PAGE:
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The Oxford Bible Commentary Line-by-line commentary for the New Revised Standard Version Bible.

Joshua and History.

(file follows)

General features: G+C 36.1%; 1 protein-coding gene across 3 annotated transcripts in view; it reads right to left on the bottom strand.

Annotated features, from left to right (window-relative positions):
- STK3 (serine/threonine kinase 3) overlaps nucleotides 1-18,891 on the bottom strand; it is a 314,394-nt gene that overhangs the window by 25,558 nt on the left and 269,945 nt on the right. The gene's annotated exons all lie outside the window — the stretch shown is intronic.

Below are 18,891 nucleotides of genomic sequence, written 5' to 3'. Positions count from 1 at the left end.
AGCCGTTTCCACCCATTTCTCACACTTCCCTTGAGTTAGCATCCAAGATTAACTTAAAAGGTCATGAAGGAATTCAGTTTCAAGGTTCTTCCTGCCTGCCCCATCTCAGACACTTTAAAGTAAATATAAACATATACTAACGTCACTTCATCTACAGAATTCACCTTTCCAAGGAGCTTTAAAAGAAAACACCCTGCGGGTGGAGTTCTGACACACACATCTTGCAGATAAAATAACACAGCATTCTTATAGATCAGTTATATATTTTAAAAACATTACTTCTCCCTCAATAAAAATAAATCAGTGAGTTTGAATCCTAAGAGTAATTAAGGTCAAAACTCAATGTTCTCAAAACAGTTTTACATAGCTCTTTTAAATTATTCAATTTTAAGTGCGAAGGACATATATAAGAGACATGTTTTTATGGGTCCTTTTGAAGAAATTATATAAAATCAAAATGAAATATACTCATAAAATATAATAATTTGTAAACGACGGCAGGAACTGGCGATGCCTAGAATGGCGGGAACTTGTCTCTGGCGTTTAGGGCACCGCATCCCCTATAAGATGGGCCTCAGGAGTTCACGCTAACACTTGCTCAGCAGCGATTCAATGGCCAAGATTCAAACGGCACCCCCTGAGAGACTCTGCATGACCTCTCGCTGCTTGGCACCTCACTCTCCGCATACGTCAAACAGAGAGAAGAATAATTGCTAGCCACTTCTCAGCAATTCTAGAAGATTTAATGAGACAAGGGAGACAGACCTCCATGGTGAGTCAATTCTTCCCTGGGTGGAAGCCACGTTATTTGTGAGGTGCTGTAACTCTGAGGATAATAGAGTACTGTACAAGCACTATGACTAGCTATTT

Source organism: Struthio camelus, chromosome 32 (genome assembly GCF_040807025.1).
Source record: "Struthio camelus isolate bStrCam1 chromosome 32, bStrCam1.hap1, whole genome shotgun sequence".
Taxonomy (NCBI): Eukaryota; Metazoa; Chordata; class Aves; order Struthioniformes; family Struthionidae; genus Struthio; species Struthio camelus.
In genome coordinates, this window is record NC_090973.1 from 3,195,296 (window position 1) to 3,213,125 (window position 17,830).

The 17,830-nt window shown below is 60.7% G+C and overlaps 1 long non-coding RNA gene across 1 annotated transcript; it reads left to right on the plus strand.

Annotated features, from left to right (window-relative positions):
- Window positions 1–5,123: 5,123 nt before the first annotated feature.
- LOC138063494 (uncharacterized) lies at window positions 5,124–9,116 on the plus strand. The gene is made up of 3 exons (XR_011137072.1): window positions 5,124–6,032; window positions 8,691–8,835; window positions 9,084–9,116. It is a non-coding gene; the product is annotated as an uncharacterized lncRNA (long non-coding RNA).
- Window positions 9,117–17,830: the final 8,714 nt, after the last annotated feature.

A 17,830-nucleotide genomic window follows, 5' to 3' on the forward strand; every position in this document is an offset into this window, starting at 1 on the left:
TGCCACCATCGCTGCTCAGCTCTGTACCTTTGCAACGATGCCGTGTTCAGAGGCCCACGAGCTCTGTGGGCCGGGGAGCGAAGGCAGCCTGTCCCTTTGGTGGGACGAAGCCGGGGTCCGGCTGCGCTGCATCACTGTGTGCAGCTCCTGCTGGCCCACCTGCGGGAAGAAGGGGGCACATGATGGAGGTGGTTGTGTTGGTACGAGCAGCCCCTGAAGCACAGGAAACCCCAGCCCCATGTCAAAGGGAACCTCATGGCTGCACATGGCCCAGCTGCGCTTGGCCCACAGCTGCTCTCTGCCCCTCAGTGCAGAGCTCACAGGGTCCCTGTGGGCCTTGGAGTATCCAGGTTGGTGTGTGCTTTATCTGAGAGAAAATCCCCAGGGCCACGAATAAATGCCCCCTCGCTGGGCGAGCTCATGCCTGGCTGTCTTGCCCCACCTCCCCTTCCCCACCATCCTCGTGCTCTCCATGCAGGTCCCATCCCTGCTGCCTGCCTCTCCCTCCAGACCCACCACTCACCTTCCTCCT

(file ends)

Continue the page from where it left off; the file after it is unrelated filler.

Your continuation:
The classic view of Joshua is that it narrates the ‘conquest’ of Canaan by the Israelites. Where this is accepted as a broadly historical picture, the event is normally dated to the thirteenth century BCE. Early excavators of Jericho thought they had discovered evidence that verified the story of its capture by Joshua, but subsequent investigations have produced at best a mixed picture (contrast Jericho and Hazor below; 5:13–6:27 and 11:1–23 ). In modern scholarship, a form of the ‘conquest’ model is favoured principally by the so-called Albright school, who think that the destruction patterns at a number of sites is best explained by an Israelite invasion about the time of Joshua (Bright 1981 ). Others have suggested a gradual process of peaceful settlement (Noth 1960 ), or the emergence of ‘Israel’ within the population of Canaan (Gottwald 1979 ). Some even question whether Israel as a separate entity can be discerned at all in the Late Bronze–Early Iron Age archaeological levels (Thompson 1992; Whitelam 1996 ). The issues in this kind of study are complex, and there are no unambiguous data. The view taken in the present commentary is that the the book preserves real memories of Israel's early days in Canaan. The principal general reason is the prominence in the narrative of places that play little part in the periods of the late monarchy, the Exile, and after (Gilgal, Shechem, Shiloh). Furthermore, a close reading of Joshua itself shows that it is not offering a simple conquest model, but rather a mixed picture of success and failure, sudden victory and slow, compromising progress.

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